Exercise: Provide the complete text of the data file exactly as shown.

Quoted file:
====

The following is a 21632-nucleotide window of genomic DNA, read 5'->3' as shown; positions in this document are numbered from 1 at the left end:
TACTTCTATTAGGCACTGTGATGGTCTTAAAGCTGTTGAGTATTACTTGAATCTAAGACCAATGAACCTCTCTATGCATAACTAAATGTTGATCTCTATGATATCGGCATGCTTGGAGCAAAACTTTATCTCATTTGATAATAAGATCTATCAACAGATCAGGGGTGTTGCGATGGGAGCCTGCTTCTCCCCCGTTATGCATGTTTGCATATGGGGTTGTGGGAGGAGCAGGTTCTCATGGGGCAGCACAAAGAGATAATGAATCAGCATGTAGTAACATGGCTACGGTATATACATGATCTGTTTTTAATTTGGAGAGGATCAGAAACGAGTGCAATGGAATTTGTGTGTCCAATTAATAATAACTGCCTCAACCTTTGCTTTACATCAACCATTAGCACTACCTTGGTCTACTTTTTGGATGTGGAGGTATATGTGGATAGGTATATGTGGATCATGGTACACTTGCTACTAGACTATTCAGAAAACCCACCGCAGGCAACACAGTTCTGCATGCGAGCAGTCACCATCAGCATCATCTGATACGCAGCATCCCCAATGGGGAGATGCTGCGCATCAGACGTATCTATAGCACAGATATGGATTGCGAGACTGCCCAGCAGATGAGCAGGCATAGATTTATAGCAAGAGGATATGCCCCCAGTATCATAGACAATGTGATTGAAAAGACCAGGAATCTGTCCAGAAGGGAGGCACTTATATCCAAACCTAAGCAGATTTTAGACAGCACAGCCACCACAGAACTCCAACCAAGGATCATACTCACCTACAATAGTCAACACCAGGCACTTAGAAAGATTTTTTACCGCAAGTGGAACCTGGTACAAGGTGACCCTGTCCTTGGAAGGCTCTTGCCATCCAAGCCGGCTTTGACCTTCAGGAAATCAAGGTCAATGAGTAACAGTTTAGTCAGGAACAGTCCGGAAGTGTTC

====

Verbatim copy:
The following is a 21632-nucleotide window of genomic DNA, read 5'->3' as shown; positions in this document are numbered from 1 at the left end:
TACTTCTATTAGGCACTGTGATGGTCTTAAAGCTGTTGAGTATTACTTGAATCTAAGACCAATGAACCTCTCTATGCATAACTAAATGTTGATCTCTATGATATCGGCATGCTTGGAGCAAAACTTTATCTCATTTGATAATAAGATCTATCAACAGATCAGGGGTGTTGCGATGGGAGCCTGCTTCTCCCCCGTTATGCATGTTTGCATATGGGGTTGTGGGAGGAGCAGGTTCTCATGGGGCAGCACAAAGAGATAATGAATCAGCATGTAGTAACATGGCTACGGTATATACATGATCTGTTTTTAATTTGGAGAGGATCAGAAACGAGTGCAATGGAATTTGTGTGTCCAATTAATAATAACTGCCTCAACCTTTGCTTTACATCAACCATTAGCACTACCTTGGTCTACTTTTTGGATGTGGAGGTATATGTGGATAGGTATATGTGGATCATGGTACACTTGCTACTAGACTATTCAGAAAACCCACCGCAGGCAACACAGTTCTGCATGCGAGCAGTCACCATCAGCATCATCTGATACGCAGCATCCCCAATGGGGAGATGCTGCGCATCAGACGTATCTATAGCACAGATATGGATTGCGAGACTGCCCAGCAGATGAGCAGGCATAGATTTATAGCAAGAGGATATGCCCCCAGTATCATAGACAATGTGATTGAAAAGACCAGGAATCTGTCCAGAAGGGAGGCACTTATATCCAAACCTAAGCAGATTTTAGACAGCACAGCCACCACAGAACTCCAACCAAGGATCATACTCACCTACAATAGTCAACACCAGGCACTTAGAAAGATTTTTTACCGCAAGTGGAACCTGGTACAAGGTGACCCTGTCCTTGGAAGGCTCTTGCCATCCAAGCCGGCTTTGACCTTCAGGAAATCAAGGTCAATGAGTAACAGTTTAGTCAGGAACAGTCCGGAAGTGTTC